This is as much about how you talk about a project and interact with a client as what you produce. Quality is a must – that’s a no brainer – but you should also use inclusive terms to describe your work.

What do we want to do about this?

How will our customers see this?

Are we ready to move to the editing phase?

You’ll be surprised how much of a difference this stuff can make.

#2 – Create a Repeatable Process

For a long time, I waited for my clients to tell me what they wanted. The problem is that, nine times out of ten, they had no idea what they wanted.

They knew they wanted an eBook or some articles for their website, but how those articles or the eBook would be formatted, what style it would be written in, and which keywords I would use?

No idea.

It’s easy, as a freelancer, to think “it’s not my business”, but when the guidelines are unclear, it’s impossible to create what they want. Why? Because we have no idea what they want.

So today I have systems in place that automate a lot of this. I tell my clients when they hire me exactly how the process will go. If they have a different system, great, I’m flexible. But more often than not, I can hear the relief in their voices that I’m going to guide them through the project.

I create outlines, research keywords, set milestones, and send drafts at key points. I interview them for details I need, describe my invoicing procedure in advance, and have contracts and confidentiality agreements on hand if they are needed.

The better prepared you are for every aspect of a project, the smoother it will flow, and the more likely they are to hire you again.

#3 – Personalize Communications

This is a simple one, but a powerful step nonetheless.

When you send an email you address them by name, so why not when you send an invoice, or a draft, or a contact request on Skype or Facebook?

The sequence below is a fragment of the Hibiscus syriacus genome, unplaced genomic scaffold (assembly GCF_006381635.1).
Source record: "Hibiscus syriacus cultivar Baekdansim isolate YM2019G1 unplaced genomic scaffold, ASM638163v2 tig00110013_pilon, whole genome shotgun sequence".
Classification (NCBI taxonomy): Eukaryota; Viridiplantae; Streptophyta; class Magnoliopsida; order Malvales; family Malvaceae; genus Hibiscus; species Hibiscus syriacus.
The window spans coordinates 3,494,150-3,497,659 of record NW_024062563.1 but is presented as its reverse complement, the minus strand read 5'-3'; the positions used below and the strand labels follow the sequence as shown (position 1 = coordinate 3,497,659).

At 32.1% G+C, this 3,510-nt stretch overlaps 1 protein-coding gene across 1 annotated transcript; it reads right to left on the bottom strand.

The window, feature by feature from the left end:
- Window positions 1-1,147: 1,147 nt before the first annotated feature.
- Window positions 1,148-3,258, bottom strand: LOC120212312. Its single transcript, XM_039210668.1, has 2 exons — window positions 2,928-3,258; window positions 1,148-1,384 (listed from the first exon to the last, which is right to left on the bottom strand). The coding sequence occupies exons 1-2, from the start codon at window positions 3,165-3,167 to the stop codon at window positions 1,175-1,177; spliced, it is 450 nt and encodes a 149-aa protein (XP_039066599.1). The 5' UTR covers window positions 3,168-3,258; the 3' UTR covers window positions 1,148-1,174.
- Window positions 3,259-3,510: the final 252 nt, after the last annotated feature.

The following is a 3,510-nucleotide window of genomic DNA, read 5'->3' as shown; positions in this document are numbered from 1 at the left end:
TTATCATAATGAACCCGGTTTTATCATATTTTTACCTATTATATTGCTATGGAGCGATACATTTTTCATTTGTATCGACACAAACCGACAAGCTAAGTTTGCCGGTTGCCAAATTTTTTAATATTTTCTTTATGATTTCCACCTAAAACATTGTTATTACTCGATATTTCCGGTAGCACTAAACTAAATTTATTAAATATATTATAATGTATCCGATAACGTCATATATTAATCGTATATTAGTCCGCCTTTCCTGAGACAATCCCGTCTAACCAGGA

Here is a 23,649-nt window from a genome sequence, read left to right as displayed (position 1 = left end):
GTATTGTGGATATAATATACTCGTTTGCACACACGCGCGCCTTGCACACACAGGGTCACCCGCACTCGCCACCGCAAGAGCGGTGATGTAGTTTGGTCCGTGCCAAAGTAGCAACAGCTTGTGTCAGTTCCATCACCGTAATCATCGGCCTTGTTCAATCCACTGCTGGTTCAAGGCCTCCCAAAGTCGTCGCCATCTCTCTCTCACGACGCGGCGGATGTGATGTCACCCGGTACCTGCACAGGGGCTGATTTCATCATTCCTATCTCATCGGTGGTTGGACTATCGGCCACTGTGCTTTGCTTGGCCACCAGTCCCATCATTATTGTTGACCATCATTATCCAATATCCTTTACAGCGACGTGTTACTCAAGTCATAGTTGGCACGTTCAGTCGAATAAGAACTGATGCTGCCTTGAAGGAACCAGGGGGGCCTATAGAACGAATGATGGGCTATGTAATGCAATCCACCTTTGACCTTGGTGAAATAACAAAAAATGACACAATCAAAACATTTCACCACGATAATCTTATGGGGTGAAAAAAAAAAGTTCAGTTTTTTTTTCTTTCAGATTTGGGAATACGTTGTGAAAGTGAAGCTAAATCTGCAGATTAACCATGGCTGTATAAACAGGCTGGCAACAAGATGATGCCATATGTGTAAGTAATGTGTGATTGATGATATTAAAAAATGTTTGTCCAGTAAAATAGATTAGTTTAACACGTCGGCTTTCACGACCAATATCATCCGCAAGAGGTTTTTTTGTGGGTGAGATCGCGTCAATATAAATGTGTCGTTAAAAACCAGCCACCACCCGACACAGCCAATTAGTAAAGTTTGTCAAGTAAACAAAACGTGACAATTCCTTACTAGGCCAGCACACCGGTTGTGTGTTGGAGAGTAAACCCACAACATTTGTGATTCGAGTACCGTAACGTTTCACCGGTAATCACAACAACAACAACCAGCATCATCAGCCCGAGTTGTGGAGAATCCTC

Every time you communicate with your client, or any member of your client’s team, make it personal. Get to know them, ask how they are doing, and integrate your personality into the message. They will remember it and feel a stronger connection with you and your services.

Anthony will be back soon with Part 2 of his 7 strategies for freelancer success.

Enjoyed this? Read more of Anthony’s insights into working from home as a freelancer.

He digs even deeper into how to build strong, long lasting relationships with your clients (along with many other tips and strategies for freelancers of all stripes) on his personal blog, AnthonyChatfield.com.

And you can see his home office on the Attic Home Offices Gallery.

Posted in: Making money

4 Comments on "7 strategies for freelancer success"

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  1. Delia Bourne says:

    I totally agree with your post…using inclusive terms does make a dramatic difference to how an inhouse team reacts to a freelancer. At the beginning there can be a “you and us” attitude but by demonstrating that you consider yourself one of the team that attitude can change instantly.

    • Thanks Delia – it’s really incredible how much of a difference we’ve seen it make. Kind of cool to become part of that team too. Instead of being disposable as just another freelancer, the client starts to see and treat you as a protected member of their team – best place to be.

  2. Kaitlyn says:

    Really good tips. Totally agree – it’s about having the right attitude.